Universelle foreldrebaserte tiltak for å forebygge vold og barnemishandling: Systematisk oversikt

Universal violence and child maltreatment prevention programs for parents: A systematic review

Altafim, E. R. P. Linhares, M. B. M.
The present study aimed to review recent literature on universal violence and child maltreatment prevention programs for parents. The following databases were used: Web of Science, PsycINFO, PsycARTICLES, PubMed, LILACS, and SciELO. The keywords included the following: (Parenting Program or Parent Training or Parent Intervention) and (Maltreatment or Violence or Violence Prevention). For inclusion in this review, the programs had to be structured, working in groups of parents aiming to improve patenting practices. Twenty-three studies were included, and 16 different types of parenting programs were identified. Ninety-one percent of the studies were conducted in developed countries. All the programs focused on the prevention of violence and maltreatment by promoting positive parenting practices. Only seven studies were randomized controlled trials. All studies that evaluated parenting strategies (n = 18), reported after the interventions. The programs also effectively improved child behavior in 90% of the studies that assessed this outcome. In conclusion, parenting educational programs appear to be an important strategy for the universal prevention of violence and maltreatment against children. Future studies should assess the applicability and effectiveness of parenting programs for the prevention of violence against children in developing countries. Further randomized control trials are also required. (PsycINFO Database Record (c) 2017 APA, all rights reserved)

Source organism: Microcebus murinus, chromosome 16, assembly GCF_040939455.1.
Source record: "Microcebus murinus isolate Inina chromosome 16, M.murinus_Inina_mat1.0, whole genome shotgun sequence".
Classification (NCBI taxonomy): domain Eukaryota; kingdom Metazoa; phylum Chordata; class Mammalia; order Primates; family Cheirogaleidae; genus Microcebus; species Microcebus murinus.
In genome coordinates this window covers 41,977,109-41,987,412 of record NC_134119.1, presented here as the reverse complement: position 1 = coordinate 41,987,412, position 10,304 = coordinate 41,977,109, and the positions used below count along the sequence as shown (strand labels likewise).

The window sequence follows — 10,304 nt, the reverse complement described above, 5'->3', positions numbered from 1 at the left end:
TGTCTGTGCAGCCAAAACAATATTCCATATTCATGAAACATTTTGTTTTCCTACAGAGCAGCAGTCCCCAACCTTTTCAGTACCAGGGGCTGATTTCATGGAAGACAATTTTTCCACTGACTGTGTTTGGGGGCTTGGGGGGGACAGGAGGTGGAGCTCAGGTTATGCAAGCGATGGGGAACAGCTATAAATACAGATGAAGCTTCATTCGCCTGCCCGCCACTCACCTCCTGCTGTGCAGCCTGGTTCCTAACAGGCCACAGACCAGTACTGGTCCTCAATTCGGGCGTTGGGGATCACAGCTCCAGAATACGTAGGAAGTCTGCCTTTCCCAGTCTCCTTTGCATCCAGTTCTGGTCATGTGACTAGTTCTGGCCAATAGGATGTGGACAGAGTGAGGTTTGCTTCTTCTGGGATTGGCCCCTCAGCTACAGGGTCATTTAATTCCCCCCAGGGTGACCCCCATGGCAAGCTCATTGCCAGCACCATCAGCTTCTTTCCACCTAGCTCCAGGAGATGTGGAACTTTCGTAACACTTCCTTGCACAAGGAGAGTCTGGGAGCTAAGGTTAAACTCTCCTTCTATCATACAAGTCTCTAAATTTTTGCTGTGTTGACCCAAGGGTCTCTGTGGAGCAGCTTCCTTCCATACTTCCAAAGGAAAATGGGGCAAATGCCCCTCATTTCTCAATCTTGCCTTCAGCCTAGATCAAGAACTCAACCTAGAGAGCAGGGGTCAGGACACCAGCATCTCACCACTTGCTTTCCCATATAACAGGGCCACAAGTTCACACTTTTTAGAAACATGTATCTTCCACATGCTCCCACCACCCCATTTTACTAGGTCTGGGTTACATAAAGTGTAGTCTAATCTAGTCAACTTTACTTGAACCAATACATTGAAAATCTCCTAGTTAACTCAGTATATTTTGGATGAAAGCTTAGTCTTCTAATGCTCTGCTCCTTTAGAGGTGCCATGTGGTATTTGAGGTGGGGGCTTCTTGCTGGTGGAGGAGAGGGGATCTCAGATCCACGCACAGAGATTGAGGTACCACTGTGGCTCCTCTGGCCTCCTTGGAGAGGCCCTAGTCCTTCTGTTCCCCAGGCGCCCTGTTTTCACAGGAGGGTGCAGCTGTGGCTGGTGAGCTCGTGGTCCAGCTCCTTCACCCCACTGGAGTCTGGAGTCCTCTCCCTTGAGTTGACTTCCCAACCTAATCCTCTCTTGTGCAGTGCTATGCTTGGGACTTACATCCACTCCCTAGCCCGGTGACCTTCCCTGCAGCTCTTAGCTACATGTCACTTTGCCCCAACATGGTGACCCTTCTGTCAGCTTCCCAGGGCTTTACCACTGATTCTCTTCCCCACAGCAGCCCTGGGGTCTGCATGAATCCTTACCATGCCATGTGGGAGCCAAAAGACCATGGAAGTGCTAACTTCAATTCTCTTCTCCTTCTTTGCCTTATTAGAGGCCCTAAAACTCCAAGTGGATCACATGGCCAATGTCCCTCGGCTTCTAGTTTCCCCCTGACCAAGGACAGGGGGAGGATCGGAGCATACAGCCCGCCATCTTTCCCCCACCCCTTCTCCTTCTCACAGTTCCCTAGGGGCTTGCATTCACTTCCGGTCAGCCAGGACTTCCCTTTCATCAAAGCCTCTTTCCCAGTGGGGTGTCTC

Oversett med Google Translate
Type of intervention

Preventive- and Promotive Health Interventions


Mental Health Problems and Disorders

Behavior Problems

Antisocial Behaviors

Parenting Skills



Psychological Treatments

Parent Guidance / Therapy

Age group

Infants and Toddlers (0-2 years)

Preschool Aged Children (3-5 years)

School Aged Children (6-12 years)

Adolescents (13-18 years)

More information
Looking for more information on this topic? Click on the links below to search PsykTestBarn and Håndboka